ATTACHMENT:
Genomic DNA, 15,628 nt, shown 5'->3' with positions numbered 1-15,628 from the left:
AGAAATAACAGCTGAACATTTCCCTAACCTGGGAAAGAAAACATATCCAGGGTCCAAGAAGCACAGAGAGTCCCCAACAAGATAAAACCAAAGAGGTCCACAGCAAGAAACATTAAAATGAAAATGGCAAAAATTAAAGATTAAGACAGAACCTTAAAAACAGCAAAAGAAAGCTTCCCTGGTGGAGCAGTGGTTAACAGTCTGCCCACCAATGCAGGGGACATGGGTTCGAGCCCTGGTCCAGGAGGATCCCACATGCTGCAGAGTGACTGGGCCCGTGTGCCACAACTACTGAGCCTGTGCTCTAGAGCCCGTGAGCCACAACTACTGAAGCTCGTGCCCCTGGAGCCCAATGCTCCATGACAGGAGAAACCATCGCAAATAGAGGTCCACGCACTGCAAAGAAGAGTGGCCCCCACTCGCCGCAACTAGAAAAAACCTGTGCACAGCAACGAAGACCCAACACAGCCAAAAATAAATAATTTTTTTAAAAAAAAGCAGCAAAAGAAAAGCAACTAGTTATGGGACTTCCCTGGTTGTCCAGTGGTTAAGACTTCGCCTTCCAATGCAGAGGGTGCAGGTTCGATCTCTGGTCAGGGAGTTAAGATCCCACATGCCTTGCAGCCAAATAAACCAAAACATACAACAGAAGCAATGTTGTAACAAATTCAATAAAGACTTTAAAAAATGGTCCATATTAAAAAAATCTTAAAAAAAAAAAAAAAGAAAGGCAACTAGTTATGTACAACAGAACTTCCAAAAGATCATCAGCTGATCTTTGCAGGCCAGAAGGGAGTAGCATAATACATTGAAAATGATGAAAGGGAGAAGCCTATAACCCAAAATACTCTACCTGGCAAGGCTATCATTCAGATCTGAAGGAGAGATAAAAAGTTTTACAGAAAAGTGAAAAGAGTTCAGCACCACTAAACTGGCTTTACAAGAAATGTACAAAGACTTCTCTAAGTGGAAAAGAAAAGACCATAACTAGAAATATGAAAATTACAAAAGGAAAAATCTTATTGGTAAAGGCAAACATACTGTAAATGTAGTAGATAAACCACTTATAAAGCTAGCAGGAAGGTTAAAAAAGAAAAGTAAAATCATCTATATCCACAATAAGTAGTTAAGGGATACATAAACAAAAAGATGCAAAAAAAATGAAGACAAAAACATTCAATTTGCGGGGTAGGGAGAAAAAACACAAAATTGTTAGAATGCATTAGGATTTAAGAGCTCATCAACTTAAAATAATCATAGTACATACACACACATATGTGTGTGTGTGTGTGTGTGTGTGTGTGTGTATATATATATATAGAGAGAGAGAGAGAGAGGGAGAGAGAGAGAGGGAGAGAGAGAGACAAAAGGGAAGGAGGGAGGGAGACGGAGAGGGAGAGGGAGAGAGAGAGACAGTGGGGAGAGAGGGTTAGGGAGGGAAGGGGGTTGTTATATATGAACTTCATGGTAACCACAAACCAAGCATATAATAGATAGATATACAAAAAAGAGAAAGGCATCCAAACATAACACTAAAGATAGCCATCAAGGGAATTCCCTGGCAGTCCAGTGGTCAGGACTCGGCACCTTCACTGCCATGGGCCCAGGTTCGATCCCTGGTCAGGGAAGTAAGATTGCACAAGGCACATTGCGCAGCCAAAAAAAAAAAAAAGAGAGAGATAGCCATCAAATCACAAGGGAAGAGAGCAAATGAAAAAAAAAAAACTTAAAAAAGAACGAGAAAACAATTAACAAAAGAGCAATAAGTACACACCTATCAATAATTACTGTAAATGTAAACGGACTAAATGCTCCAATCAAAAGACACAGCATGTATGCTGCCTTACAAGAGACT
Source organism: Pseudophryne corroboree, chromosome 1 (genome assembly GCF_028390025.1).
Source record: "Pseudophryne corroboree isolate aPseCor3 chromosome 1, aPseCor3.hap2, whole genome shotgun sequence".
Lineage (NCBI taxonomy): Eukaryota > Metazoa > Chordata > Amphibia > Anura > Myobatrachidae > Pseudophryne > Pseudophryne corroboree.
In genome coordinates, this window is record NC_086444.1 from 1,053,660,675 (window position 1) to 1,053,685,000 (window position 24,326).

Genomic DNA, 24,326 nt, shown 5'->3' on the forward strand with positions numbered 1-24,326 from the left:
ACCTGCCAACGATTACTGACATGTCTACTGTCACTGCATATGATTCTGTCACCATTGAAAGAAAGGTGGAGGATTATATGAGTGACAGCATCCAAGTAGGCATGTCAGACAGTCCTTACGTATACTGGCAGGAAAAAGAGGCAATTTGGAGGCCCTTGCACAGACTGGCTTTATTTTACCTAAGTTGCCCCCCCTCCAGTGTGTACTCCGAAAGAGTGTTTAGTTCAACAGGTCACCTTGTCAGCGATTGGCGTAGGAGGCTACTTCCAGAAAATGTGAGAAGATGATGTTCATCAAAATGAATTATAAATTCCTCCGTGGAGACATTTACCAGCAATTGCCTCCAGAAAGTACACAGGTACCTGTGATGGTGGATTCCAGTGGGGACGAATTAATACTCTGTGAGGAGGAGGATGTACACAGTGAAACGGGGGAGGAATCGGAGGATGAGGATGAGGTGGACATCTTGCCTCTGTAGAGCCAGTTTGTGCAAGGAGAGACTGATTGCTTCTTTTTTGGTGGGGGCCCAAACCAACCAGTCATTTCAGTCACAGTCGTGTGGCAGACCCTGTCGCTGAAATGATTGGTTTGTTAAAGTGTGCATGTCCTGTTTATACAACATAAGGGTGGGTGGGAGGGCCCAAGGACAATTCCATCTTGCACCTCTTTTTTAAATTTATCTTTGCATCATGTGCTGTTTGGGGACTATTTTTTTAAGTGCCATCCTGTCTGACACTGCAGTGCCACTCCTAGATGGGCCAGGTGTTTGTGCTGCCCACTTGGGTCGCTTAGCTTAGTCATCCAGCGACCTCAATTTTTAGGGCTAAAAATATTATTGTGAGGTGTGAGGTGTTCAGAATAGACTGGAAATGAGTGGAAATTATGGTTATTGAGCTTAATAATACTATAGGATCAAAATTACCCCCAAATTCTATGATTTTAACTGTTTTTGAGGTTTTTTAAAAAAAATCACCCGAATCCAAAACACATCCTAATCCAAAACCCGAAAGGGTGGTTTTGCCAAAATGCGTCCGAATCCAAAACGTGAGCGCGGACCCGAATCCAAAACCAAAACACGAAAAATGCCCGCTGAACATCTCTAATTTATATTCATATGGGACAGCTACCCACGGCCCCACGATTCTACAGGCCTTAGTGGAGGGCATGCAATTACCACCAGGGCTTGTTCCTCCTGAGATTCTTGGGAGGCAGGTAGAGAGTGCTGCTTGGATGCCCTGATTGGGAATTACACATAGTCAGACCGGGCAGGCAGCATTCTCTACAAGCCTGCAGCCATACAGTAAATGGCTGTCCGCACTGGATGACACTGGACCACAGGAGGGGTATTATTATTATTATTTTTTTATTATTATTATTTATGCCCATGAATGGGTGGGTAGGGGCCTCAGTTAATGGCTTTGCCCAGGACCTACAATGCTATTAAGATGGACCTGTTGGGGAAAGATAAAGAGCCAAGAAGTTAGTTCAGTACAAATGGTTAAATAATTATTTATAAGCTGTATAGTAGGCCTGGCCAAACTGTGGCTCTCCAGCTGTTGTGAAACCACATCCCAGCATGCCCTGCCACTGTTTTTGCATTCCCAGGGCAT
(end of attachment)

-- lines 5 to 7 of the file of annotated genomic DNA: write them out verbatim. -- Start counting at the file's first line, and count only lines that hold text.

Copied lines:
Lineage (NCBI taxonomy): Eukaryota > Metazoa > Chordata > Amphibia > Anura > Myobatrachidae > Pseudophryne > Pseudophryne corroboree.
In genome coordinates, this window is record NC_086444.1 from 1,053,660,675 (window position 1) to 1,053,685,000 (window position 24,326).

Genomic DNA, 24,326 nt, shown 5'->3' on the forward strand with positions numbered 1-24,326 from the left: